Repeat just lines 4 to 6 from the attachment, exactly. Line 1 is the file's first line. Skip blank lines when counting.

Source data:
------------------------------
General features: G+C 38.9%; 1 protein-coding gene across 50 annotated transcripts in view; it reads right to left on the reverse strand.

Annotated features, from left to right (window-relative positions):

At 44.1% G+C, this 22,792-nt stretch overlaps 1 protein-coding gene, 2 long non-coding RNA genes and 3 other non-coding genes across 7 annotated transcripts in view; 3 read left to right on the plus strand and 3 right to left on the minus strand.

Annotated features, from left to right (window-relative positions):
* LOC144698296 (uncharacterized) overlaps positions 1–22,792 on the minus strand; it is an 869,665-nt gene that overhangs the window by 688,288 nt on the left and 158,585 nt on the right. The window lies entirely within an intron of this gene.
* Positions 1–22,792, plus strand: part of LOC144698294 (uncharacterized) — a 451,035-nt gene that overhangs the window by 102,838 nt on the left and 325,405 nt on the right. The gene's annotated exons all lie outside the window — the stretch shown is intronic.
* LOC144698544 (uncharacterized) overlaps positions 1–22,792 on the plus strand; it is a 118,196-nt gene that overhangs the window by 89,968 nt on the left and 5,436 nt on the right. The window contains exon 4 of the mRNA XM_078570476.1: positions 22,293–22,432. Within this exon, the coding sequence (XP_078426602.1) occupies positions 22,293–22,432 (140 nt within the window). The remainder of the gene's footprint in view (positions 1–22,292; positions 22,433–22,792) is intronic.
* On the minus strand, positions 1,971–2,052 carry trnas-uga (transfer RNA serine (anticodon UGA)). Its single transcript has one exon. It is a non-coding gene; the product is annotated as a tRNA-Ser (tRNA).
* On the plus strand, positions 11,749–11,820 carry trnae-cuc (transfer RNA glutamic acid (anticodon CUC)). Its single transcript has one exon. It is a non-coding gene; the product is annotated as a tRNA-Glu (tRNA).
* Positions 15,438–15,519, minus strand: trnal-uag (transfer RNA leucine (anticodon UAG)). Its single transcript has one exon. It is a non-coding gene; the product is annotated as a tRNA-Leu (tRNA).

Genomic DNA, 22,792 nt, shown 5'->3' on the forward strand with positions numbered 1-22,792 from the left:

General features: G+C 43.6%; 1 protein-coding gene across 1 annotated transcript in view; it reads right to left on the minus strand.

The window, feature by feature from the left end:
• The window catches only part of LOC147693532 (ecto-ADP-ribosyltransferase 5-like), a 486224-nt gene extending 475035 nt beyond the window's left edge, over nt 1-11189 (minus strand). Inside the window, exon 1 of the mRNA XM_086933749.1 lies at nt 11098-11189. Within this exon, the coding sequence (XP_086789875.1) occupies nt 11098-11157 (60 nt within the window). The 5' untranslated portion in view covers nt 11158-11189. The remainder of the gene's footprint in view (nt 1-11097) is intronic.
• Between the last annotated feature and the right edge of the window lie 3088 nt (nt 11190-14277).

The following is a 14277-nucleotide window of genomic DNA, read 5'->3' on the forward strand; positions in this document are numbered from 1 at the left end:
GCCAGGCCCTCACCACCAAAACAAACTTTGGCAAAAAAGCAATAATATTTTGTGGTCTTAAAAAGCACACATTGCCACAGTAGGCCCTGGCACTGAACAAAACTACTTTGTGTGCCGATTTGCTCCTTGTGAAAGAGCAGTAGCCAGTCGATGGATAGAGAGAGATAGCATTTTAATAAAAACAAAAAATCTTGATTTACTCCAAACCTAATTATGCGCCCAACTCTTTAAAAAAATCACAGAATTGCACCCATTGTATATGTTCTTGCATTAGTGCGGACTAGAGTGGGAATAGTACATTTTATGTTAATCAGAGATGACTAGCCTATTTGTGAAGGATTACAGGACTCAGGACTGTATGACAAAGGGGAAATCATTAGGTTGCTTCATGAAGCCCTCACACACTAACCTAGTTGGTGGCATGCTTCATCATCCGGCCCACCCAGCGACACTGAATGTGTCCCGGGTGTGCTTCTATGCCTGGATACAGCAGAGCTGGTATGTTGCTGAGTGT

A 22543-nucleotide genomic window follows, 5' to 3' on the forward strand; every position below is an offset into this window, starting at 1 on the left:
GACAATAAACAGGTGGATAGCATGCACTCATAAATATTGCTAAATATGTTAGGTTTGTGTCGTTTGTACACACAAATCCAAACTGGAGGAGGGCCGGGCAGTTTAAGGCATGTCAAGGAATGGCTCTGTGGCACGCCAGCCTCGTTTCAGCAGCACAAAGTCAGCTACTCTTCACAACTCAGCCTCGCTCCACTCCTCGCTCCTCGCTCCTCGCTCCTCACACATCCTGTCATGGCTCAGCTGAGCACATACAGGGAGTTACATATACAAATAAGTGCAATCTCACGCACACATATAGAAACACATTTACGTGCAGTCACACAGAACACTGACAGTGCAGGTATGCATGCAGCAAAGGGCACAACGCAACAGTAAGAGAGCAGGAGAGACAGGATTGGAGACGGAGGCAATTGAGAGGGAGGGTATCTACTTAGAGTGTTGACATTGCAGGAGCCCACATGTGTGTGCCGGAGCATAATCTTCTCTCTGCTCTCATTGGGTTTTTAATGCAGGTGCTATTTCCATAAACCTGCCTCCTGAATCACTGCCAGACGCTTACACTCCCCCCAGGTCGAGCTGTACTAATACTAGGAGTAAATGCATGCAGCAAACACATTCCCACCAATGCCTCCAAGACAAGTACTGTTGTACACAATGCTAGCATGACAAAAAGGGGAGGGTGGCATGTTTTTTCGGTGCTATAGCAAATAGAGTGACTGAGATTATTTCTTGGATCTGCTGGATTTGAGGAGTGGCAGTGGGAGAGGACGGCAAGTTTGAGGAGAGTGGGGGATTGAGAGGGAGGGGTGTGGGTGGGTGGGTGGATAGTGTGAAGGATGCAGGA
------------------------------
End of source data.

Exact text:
Annotated features, from left to right (window-relative positions):
* LOC144698296 (uncharacterized) overlaps positions 1–22,792 on the minus strand; it is an 869,665-nt gene that overhangs the window by 688,288 nt on the left and 158,585 nt on the right. The window lies entirely within an intron of this gene.
* Positions 1–22,792, plus strand: part of LOC144698294 (uncharacterized) — a 451,035-nt gene that overhangs the window by 102,838 nt on the left and 325,405 nt on the right. The gene's annotated exons all lie outside the window — the stretch shown is intronic.